NICK EICHER, HOST: Last week, the U.S. Supreme Court decided the Masterpiece Cakeshop case. It involved a same-sex couple who sued a Colorado baker who declined to make them a custom wedding cake. In a 7-to-2 ruling, the Supreme Court sided with the baker.
An important same-sex marriage case in Europe was also playing out last week—although it received much less attention stateside. WORLD Radio’s Sarah Schweinsberg has our report.
SARAH SCHWEINSBERG, REPORTER: In a historic ruling, the European Union Court of Justice—or ECJ—declared that all European Union countries must recognize same-sex marriage…. At least in relation to immigration cases.
Here’s the background. One of the freedoms enjoyed by EU citizens is free movement. That’s the right to live and work in any of the EU’s 28 nations. This also includes the rights of entry and residence for EU citizens’ spouses and children.
Right now six European Union countries don’t recognize any type of same-sex union, and nine countries only recognize same-sex civil unions.
Adina Portaru is a legal counselor with Alliance Defending Freedom International in Brussels, Belgium. She is also from Romania—where this case originated.
PORTARU: It is a landmark case because it is the first time that the Court of Justice of the European Union rules on the definition of spouses, especially in the context of free movement. The case reached the Court of Justice of the European Union because the Romanian Constitutional Court considered that the term spouses in EU free movement legislation was unclear.
The case involved Claibourn Hamilton, a U.S. citizen, who married Adrian Coman, a Romanian citizen. The couple wed in Belgium—where same-sex marriage is legal. After living in Belgium for years, Coman wanted to return to Romania with Hamilton as his husband.
Same-sex marriage is not legal in Romania, so when Coman met with Romanian officials, they denied Hamilton’s right to live in the country as Coman’s spouse. Here’s Adrian Coman.
COMAN: After I gave them the documents, they closed the window, talked among themselves for a few minutes, and came back saying your marriage is not recognized in the Romanian law.
Last week’s ruling changed that. The ECJ court said Romania must grant American Claibourn Hamilton residency, because under EU law spouse does include same-sex partners even in member nations like Romania that don’t recognize it. The court said all EU members must recognize marriages granted in other member states.
While the court limited its definition of spouse to only apply under free movement law, ADF’s Adina Portaru says the ruling will pigeonhole all European Union nations.
PORTARU: Once a member state accepts that a same-sex married couple are spouses regarding family reunification and are therefore entitled to a right of residence, it then becomes contradictory to say that the status is not applicable for other legal purposes–let’s say taxation, inheritance, pensions, hospital visitation rights.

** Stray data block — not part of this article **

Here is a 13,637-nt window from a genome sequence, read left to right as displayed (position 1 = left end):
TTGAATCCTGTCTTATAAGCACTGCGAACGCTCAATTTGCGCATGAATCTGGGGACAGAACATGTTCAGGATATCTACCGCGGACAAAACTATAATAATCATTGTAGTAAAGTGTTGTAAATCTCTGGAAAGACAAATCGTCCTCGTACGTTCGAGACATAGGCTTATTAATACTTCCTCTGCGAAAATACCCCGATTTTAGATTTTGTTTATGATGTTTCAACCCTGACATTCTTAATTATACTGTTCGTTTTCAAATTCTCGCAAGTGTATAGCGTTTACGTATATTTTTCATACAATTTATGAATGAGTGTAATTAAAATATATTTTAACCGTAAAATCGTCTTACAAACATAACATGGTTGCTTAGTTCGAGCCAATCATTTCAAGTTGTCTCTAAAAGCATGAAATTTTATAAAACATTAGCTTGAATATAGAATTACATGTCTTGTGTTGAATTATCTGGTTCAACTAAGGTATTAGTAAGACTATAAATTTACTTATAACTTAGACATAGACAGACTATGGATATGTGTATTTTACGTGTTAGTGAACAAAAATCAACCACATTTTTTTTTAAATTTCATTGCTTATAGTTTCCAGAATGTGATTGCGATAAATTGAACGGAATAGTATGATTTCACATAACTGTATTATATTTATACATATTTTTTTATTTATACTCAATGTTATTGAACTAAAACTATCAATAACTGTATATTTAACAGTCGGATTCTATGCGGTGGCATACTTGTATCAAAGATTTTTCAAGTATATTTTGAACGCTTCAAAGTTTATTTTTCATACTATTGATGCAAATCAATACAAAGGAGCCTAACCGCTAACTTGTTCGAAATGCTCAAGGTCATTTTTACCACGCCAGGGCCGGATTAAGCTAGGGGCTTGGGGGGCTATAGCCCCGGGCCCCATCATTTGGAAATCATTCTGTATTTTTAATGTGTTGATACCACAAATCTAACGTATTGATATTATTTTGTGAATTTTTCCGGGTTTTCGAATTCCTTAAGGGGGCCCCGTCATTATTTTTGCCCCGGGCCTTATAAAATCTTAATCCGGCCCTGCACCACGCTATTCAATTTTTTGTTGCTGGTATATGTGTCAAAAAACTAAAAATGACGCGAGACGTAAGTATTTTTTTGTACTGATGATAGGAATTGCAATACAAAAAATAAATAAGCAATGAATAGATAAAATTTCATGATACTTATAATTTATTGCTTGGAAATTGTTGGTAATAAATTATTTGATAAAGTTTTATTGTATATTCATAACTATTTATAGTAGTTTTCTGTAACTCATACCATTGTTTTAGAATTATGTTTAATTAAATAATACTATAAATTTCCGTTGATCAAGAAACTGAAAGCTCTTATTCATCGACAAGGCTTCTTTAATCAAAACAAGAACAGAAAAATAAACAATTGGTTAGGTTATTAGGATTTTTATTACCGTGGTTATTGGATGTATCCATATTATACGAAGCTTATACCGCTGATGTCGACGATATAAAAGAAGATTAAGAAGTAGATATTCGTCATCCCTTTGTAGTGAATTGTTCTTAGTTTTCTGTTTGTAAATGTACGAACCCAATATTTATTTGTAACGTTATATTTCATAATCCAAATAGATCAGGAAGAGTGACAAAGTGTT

Other legal scholars agree with Portaru’s assessment. Alina Tryfonidou is a professor at the University of Reading in Great Britain.
TRYFONIDOU: Most probably the member states would recognize that they would have to recognize married same-sex couples as married for other purposes as well, although that’s not required by EU law.
ADF’s Alina Portaru says the case highlights growing tensions between Western Europe’s liberal nations and socially conservative Eastern Europe.
PORTARU: By advancing a uniform understanding of marriage, the court of justice actually might cause, rather than avoid, significant legal challenges to this. It will not bring more harmonization but actually more challenges and more legal chaos as member states will not be clear as a result of this.
In the coming months, Romania will hold a referendum on the definition of marriage. The vote will decide whether the country will change its constitution to specify marriage must be a union between a man and a woman. The referendum is the result of a 2016 petition that gathered 3 million signatures.
But Alina Tryfonidou of the University of Reading says the seven constitutional amendments EU members have already made defining marriage as between a man and woman offers only limited autonomy.
TRYFONIDOU: There is a principal in EU law, the so called supremacy principle, which says that whenever there’s a conflict between EU law and national law, EU law prevails. So even if a member state like Croatia has a constitutional ban on same-sex marriage, EU law requires that member state to sidestep its constitution and give recognition to same-sex marriages if this is what is required by EU law.
Reporting for WORLD Radio, I’m Sarah Schweinsberg.